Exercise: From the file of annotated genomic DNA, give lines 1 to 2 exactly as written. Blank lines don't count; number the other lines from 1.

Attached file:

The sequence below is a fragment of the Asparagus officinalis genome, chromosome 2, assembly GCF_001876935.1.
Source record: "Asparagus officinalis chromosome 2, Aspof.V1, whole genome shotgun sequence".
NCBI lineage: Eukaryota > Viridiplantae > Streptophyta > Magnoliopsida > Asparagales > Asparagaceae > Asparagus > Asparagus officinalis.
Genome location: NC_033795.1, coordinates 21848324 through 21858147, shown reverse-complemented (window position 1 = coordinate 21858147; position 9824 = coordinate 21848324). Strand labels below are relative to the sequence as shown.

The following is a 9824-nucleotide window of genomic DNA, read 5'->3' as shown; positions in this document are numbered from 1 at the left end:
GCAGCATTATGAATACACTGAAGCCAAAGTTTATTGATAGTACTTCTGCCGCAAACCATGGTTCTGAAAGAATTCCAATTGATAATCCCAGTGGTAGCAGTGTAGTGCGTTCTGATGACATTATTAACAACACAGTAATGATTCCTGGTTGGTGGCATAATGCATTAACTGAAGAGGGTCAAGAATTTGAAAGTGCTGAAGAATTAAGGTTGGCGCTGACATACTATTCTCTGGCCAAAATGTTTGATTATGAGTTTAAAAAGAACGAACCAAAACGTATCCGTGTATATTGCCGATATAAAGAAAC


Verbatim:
The sequence below is a fragment of the Asparagus officinalis genome, chromosome 2, assembly GCF_001876935.1.
Source record: "Asparagus officinalis chromosome 2, Aspof.V1, whole genome shotgun sequence".